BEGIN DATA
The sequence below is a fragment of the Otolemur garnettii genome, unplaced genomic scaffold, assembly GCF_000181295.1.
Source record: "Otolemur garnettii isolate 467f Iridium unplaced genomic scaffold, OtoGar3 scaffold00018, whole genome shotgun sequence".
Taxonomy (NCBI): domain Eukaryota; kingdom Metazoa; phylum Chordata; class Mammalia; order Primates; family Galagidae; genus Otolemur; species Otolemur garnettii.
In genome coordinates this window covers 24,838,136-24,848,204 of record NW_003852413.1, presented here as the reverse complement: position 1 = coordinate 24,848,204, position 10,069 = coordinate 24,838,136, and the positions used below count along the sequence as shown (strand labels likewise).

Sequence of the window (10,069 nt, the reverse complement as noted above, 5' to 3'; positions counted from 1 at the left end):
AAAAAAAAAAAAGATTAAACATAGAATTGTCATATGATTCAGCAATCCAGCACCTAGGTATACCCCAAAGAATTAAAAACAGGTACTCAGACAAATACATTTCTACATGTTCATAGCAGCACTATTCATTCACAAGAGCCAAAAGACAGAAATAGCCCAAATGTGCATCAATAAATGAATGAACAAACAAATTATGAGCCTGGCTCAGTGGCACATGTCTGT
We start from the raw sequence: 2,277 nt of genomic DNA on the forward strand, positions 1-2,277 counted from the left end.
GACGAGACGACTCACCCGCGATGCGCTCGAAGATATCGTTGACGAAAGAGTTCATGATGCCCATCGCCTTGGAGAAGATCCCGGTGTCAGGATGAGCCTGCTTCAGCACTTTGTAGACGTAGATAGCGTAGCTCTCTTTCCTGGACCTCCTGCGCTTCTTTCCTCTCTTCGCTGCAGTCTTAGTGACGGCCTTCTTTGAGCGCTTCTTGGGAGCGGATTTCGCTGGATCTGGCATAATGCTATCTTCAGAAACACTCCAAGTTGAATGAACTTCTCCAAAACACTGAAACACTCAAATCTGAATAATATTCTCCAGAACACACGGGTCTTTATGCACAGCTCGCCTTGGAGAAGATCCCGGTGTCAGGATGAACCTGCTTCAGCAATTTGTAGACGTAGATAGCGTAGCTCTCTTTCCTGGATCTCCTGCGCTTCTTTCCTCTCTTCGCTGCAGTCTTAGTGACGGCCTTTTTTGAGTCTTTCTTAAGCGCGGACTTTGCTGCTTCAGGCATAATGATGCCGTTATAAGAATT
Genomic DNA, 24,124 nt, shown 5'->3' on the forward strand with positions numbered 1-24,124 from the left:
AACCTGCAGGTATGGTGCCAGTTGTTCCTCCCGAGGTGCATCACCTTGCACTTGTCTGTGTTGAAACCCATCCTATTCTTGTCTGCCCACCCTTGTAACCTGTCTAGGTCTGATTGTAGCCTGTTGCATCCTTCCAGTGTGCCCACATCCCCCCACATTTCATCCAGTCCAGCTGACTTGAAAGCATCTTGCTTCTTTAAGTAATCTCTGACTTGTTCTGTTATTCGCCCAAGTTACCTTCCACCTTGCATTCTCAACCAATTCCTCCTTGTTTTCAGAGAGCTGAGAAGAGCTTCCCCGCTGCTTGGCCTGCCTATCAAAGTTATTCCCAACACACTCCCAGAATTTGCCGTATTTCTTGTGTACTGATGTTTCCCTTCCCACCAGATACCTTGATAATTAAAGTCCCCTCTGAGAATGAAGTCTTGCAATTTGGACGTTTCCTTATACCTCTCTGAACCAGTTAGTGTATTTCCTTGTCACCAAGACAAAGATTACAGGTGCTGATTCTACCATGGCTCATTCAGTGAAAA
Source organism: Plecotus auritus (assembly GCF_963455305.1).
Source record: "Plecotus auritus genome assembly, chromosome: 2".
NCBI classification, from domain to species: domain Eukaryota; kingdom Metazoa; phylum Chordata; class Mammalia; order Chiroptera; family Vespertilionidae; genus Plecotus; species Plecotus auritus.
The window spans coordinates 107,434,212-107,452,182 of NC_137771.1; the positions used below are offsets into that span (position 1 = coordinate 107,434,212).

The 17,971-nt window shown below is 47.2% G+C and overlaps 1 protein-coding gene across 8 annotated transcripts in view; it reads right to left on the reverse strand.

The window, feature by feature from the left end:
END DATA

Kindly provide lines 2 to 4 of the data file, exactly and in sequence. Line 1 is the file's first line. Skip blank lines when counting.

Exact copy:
Source record: "Otolemur garnettii isolate 467f Iridium unplaced genomic scaffold, OtoGar3 scaffold00018, whole genome shotgun sequence".
Taxonomy (NCBI): domain Eukaryota; kingdom Metazoa; phylum Chordata; class Mammalia; order Primates; family Galagidae; genus Otolemur; species Otolemur garnettii.
In genome coordinates this window covers 24,838,136-24,848,204 of record NW_003852413.1, presented here as the reverse complement: position 1 = coordinate 24,848,204, position 10,069 = coordinate 24,838,136, and the positions used below count along the sequence as shown (strand labels likewise).